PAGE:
purely by uccident. At Jcisey City, oppo-
sue New York, a caravan of live aniinols
was exhibited. Tho lion was uncommonly
good tempered, and as a part of tho exhibi
tion, one of tho keepers was in the habit of
entering his cage. On one occasion, this
individual was absent, the audience impa
tient, no ono to enter the cage, and a row in
perspective. In iliis extremity of distress,
Van Amburg had compassion, while ho fell
his latent energies roused to action. ' "I'll
go into the cage," said ho to the managur.
tie took a cane, entered the cago, walked up
10 the lion, talked to him and in a few su
oonds they became quito intimate. "In up
proaching wild unimals," says Van Amburg,
"courage ii everything."
This was but the commencement of his
cotirso. The lion died, and the company
dispersed. He joined a caravan called the
Zoological Institute, in New York, which
comprehended the rarest specimens and full
est assortment of wild beasts obtainable at
that date. Hero he prosecuted his favorite
(pursuit, studied tho tempers and habits of
the various animals, and proceeded in their
civilization step by step, until thoy woro all
perfectly subject to bis orders.
He first associated in ono cage a lion and'
ti tiger. This presented remurkablo sccnos.
These two animals would' fight lor months,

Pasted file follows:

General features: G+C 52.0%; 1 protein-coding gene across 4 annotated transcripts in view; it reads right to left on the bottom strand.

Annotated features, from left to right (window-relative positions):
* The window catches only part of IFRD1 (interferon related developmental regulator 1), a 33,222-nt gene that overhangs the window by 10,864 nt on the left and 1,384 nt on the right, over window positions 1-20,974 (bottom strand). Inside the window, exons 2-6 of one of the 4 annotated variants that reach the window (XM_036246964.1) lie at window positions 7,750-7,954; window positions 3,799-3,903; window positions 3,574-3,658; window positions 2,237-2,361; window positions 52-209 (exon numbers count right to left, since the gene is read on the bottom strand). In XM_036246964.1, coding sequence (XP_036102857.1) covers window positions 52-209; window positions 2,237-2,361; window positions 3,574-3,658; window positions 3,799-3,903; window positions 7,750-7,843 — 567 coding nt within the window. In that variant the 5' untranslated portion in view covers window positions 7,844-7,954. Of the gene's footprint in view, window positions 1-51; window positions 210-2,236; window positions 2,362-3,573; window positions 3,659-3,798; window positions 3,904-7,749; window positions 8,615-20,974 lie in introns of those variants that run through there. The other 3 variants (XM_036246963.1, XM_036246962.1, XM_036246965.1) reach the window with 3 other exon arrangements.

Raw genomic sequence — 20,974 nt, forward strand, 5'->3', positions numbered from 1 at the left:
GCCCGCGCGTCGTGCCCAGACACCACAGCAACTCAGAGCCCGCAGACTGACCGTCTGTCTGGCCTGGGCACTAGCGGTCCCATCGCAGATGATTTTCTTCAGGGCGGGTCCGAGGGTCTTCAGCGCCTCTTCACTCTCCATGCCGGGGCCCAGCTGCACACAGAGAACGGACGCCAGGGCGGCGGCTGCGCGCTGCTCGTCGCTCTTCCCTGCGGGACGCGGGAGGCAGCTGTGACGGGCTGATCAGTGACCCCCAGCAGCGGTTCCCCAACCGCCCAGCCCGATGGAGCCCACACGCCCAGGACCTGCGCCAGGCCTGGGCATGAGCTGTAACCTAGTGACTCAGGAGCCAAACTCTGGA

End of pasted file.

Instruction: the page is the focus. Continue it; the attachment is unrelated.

and someiin.es ho would givo over one of
tliern for dead. On such occasions, Van
Amburg, after they bad exhausted each oth
er would enter the cage, and begin Jiis course
of discipline to control both. Gradually he
added animal in animal, till he had got as
far as ten animals in one cage. On several
occasions, he had severe conflicts, with ihe
tiger particularly, but nothing dangerous. -When
he talks of these animals ho is high
ly interesting. "The tiger," says Van Am--burg,
"is liko a reckless good-for-nothing,
drunken rascal, who spends hfs time care-'
lessly at taverns, and fights at a moment.
Tigers all have bad, spiteful tempers. The
lion is not so irascible; he is slower and
cooler; but thoro are not tho generous foel
ings about him which he has been cracked
up for. The leopards aro like cats playful,
but easily provoked." There is nothing
hardly more interesting than u hoar this
history of his Initrcourso with these animals
from his own lips.
Van Amburg has a novel and practical